The total value of Ireland’s residential property market rose 7.4% to €11.5bn, despite a 3.5% fall in the actual level or volume of residential property transactions, according to Myhome.ie.
Having number-crunched the tallies on the Residential Property Price Register, there’s been an uneven geographic pace of recovery in sales, according to the Myhome analysis, which found the number of sales up in only six counties, and typically from a low base. Among those recovering well was Waterford, with volumes up 11%.
In all, the Register analysis found a drop of 3.5%, to 47,175 property transactions in 2016.
Cork City and county accounted for 11% of all property sales nationwide last year, the second-highest number after Dublin, with its property market still relatively stable in 2016. The volume of sales throughout Cork dipped by just 1.3% in 2016, down to 5,322 from 5,394 in 2016. However, the value of sales increased by just 0.5%, to just over €1.1bn.
After Dublin ‘s 15,036 sales (totalling €6bn, a third of the total value nationwide), and Cork’s 5,322, the other top five counties were Galway (2,464, down 12.7%) Kildare (2,224, down 3%) and Limerick (1,828, down 9.4% in volume.)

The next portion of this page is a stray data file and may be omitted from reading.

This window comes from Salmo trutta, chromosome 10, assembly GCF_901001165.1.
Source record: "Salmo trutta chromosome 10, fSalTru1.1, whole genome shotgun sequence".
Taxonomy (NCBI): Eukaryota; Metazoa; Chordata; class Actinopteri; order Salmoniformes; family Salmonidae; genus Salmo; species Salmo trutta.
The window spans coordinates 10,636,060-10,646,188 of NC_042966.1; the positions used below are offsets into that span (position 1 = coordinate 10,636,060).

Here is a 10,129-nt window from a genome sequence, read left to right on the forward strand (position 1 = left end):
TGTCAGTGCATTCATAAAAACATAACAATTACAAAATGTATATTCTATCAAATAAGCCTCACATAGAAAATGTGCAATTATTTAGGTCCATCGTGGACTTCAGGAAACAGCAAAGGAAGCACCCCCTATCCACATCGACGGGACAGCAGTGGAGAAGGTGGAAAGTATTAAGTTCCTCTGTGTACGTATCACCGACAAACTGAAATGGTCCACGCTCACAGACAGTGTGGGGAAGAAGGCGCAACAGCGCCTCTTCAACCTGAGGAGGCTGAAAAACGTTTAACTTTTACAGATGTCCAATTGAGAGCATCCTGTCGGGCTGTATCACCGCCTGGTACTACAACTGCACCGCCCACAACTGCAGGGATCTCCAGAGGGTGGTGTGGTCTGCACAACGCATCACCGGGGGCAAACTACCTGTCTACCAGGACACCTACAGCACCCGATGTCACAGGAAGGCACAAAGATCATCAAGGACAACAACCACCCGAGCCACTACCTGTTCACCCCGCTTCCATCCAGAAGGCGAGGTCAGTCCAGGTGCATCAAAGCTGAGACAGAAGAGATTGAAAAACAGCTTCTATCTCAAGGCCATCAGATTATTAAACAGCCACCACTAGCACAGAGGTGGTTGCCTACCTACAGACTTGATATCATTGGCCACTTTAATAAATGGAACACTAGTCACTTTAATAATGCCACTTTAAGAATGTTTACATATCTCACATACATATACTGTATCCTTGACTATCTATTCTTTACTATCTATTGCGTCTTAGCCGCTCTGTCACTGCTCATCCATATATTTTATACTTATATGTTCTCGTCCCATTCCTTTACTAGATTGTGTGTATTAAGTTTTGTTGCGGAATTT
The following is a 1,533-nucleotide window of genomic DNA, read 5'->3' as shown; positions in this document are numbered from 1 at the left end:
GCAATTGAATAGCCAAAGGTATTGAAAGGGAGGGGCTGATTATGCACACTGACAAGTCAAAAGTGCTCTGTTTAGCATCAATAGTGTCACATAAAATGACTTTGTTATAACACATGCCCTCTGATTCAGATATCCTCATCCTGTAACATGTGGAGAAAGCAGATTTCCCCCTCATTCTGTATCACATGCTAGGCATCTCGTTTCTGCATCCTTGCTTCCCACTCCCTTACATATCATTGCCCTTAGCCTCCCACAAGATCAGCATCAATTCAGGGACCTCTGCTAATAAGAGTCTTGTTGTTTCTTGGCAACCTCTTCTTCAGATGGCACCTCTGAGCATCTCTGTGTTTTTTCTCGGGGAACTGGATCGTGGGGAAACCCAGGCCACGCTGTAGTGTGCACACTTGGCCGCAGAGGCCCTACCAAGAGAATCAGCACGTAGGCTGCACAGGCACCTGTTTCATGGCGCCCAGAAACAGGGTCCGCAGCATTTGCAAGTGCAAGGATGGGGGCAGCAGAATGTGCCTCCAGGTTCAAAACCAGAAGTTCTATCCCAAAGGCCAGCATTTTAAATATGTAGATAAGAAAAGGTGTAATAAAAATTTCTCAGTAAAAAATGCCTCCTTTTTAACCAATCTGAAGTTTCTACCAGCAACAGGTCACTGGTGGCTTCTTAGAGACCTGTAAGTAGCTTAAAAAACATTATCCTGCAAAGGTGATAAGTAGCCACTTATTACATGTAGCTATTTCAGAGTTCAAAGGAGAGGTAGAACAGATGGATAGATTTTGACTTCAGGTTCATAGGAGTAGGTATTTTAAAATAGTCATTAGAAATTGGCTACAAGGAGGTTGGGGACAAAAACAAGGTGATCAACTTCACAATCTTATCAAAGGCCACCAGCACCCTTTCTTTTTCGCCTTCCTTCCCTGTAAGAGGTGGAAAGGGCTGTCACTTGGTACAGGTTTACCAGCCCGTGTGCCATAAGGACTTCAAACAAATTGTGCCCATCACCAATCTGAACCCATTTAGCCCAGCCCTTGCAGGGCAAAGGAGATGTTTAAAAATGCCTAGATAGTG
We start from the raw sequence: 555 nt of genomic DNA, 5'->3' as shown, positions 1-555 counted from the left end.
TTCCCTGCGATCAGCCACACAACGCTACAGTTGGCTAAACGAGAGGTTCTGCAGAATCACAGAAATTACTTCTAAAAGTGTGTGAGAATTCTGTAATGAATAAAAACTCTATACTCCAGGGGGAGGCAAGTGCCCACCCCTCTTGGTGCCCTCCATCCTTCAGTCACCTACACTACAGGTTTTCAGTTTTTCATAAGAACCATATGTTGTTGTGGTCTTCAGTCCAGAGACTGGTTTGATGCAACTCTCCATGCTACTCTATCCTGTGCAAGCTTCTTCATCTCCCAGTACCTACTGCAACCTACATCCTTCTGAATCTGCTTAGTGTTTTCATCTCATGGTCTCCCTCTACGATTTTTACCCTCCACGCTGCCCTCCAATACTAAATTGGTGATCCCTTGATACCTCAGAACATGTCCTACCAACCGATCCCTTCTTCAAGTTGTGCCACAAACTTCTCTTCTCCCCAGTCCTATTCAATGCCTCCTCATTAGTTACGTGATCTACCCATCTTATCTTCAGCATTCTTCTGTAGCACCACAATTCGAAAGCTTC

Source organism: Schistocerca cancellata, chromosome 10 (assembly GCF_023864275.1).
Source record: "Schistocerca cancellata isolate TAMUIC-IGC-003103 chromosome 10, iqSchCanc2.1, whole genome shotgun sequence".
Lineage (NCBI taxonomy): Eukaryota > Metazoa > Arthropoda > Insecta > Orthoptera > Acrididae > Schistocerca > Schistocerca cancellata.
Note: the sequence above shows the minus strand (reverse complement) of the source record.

MyHome.ie managing director Angela Keegan said the figures reflected the two main trends in the property market: Lack of supply and rising prices.
She said it was going to take some for the market to return to equilibrium. “While the news is relatively positive for Cork, Waterford, Tipperary and other counties such as Sligo and the Midlands, the fact remains that the number of sales has declined in the vast majority of counties. We have approximately 2m properties in Ireland and, in a normal market, around 4% or 80,000 of these would be changing hands each year. As this analysis shows, we are a long way short of that.”
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